weather, give them a liberal supply of water.
Endeavor to keep your garden in good trim ; tie
and peg all plants that require it. If by accident
you should break a geranium-shoot, put it in the
ground: it will root. You must discontinue
syringing or sprinkling plants in flower, as it
damages the bloom and causes them to lose
their flower. When using the Dutch hoe, don't
let it go in too deep, or it will injure the roots.
Uproot all annuals that have done flowering; at­
tend to the training of the shoots of your chrys­
anthemums. If they and the dahlias get attacked
with earwigs, have a thumb-pot, put some dry
moss in it, and lodge it in the plant or on the
stake that supports it; every morning take the
pot out, remove the moss, and empty the con­
tents into water or crush them with your feet.
Cloves and carnations may now be increased by
laying. The operation is simple: loosen the earth
about the plant with the hand-fork, then make a
cut half-way across the third joint of a shoot,
then peg it into the soil.

August.Bedding plants may be said to be at
their best during this month. If the weather is
very dry, continue to water freely. If you have,
or can obtain, convenience for wintering gera­
niums or such­like plants, you should commence
propagating them during the early part of this
month: they will root in the open ground or in
pots out of doors. You may increase the num­
ber of your violets by division. Choose the time
when we are likely to have warm showers, as
they will assist them to root at once. Select
a shady spot on which to plant them. Proceed
to note in your memorandum such alterations
or arrangements as you may wish for another

September is apt to be a humid month ; plants
grow very fast; less water is needed. French
and German asters will be in perfection. When
they have attained their full size, cut them for
bouquets ; that will increase the size of the
after-blooms. Supply the roots of dahlias with
plenty of water; cut out all weak shoots ; gather

the seeds of plants you may wish to save, as
they are now ripe (you can clean them indoors at
your leisure). Plant wallflower, sweet-william,

October.Although many plants are yet gay,
still the beauty of the greater number is on the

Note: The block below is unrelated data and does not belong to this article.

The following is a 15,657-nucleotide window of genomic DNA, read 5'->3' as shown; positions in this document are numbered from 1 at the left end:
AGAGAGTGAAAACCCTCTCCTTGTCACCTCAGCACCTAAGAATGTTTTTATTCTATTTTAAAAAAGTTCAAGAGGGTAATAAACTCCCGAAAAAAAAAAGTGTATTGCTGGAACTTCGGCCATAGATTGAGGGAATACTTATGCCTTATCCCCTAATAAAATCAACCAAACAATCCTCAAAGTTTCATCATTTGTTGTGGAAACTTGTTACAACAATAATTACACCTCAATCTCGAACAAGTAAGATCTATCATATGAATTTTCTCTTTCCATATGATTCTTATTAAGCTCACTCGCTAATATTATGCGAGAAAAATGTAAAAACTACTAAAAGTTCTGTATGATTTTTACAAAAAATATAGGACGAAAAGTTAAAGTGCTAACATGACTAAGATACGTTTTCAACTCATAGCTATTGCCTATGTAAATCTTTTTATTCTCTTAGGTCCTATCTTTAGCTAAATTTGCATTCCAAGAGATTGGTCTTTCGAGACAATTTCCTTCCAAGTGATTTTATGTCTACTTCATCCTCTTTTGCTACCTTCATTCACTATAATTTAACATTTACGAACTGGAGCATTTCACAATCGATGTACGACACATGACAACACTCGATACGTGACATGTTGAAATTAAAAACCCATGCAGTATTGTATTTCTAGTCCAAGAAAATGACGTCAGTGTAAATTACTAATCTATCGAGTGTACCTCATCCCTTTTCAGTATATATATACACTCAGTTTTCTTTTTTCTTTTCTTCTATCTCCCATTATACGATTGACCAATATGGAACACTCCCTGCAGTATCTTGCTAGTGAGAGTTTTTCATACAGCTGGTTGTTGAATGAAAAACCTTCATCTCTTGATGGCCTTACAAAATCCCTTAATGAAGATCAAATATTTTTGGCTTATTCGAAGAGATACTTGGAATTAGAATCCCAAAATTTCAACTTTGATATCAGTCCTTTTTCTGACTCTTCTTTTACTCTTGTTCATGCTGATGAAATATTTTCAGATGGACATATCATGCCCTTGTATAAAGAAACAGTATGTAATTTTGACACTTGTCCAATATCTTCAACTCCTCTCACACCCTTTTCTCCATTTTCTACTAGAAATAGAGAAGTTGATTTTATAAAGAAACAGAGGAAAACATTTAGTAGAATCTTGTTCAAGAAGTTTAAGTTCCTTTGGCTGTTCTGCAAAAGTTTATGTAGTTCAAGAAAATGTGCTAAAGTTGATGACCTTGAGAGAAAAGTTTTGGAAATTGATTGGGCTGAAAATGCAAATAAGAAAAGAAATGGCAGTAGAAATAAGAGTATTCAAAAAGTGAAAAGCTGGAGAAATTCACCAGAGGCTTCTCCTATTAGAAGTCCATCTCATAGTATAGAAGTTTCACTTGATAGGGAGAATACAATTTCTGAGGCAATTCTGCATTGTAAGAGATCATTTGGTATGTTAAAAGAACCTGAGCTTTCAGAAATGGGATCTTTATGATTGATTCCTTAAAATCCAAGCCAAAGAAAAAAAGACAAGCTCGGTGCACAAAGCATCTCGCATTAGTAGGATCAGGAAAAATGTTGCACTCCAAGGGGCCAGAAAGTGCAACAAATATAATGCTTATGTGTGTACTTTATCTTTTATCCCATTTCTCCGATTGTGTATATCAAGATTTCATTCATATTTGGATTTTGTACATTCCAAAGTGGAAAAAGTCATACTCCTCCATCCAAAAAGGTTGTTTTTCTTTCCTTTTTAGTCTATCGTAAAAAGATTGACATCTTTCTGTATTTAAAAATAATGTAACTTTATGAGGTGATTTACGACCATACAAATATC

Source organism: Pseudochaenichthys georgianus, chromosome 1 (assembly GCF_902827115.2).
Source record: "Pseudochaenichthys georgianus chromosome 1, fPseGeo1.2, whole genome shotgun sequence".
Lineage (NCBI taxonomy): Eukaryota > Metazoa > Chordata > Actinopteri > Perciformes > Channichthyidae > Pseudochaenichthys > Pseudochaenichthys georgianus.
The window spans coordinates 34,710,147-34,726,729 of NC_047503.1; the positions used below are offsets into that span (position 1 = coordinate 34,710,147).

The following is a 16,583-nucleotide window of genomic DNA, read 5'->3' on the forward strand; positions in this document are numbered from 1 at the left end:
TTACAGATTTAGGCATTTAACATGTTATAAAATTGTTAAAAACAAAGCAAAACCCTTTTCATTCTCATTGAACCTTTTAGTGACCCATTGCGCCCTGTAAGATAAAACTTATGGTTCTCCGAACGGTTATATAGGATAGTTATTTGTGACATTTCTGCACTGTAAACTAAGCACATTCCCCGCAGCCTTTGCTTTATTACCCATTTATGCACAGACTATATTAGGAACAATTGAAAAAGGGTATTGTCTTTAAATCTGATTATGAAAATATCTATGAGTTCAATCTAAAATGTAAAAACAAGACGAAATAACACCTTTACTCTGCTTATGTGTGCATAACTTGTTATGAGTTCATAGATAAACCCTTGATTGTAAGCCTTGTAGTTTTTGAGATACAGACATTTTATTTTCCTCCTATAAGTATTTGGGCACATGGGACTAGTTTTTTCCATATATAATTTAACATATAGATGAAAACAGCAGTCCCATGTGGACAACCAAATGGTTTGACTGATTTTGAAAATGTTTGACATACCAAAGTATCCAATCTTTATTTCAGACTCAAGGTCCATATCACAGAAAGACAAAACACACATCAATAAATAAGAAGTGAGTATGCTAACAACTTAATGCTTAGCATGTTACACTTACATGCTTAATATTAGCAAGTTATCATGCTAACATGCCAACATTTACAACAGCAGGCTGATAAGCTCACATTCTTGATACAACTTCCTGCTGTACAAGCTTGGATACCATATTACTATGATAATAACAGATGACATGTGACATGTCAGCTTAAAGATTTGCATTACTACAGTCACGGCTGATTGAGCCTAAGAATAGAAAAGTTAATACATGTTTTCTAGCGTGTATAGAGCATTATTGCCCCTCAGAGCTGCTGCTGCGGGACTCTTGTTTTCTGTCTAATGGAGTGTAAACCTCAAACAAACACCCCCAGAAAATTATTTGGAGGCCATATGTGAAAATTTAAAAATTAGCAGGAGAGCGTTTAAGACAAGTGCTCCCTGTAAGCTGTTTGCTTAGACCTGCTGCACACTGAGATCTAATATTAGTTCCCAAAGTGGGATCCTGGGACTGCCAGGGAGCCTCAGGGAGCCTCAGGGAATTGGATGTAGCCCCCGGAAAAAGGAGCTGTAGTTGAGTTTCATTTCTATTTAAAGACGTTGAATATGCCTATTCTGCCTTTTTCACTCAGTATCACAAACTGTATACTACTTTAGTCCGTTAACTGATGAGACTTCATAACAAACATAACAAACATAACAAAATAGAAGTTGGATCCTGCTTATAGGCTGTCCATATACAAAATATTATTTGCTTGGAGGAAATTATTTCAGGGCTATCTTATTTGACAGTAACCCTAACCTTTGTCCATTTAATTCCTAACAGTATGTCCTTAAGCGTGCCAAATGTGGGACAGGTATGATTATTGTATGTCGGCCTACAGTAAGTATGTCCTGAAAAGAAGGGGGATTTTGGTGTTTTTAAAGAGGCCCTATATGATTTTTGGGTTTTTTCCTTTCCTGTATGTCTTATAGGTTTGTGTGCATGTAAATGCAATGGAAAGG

decline. Towards the middle or latter part of
this month you may expect sharp frosts; place
any plants that you have struck, or any others
that need protection, so that, should there be
signs of a frost, you can immediately protect
them. Many plants, such as fuchsias, scarlet
geraniums, etc., will exist in a room during the
winter, where they can be properly secured from
the admission of frost, and you must keep them
from growing till the spring, by not giving them
more water than will just keep them alive. Cut­
tings of yellow calceolarias will now root quickly
in coarse sand. They need no other protection
than a cold frame for preserving them during
the winter. Chrysanthemum buds will be swelling
fast. Towards evening search for and destroy
earwigs. If you want fine flowers, pick off all
small buds, leaving one to each shoot. In tying
them out, afford all the room you can for each

November.—As leaves fall, collect them together
in a tidy heap, and by turning them over often
during the winter they will become excellent
manure for your garden in the spring. This is
the best month in the year for planting tulips,
crocuses, hyacinths, and other bulbs. Tulips
and hyacinths should be planted six inches deep;
the smaller bulbs three inches. If you have a
spot that you could plant a line of crocuses in
three rows of distinct colors, say yellow, white or
striped, and blue, the effect when in flower will
be dazzling. Dig up your dahlia roots, and after
allowing the water to drain out of the flower-
stalks, hang them up in a cupboard or cellar
where the frost cannot penetrate. If you have
not that convenience, put them in a box, and
cover them with dry sand.

December.Any stalks or refuse of plants can
be consumed by fire: the ashes will improve the
soil if mixed with it. Now the trees have shed
their leaves, clean up and put your garden in tidy


Of course, this calendar cannot be accurately
followed, but allowances must be made for dif­
ferences of position and climate, and for varia­
tions in the seasons. When the dilettante asked
the painter Opie what he mixed his colors with,
the gruff answer was, “ With brains, sir.” Any
gardening calendar will have to be taken with
the same condiment.

But first, if you want to come back to this web site again, just add it to your bookmarks or favorites now! Then you'll find it easy!

Also, please consider sharing our helpful website with your online friends.








Copyright © 2000-present Donald Urquhart. All Rights Reserved. All universal rights reserved. Designated trademarks and brands are the property of their respective owners. Use of this Web site constitutes acceptance of our legal disclaimer. | Contact Us | Privacy Policy | About Us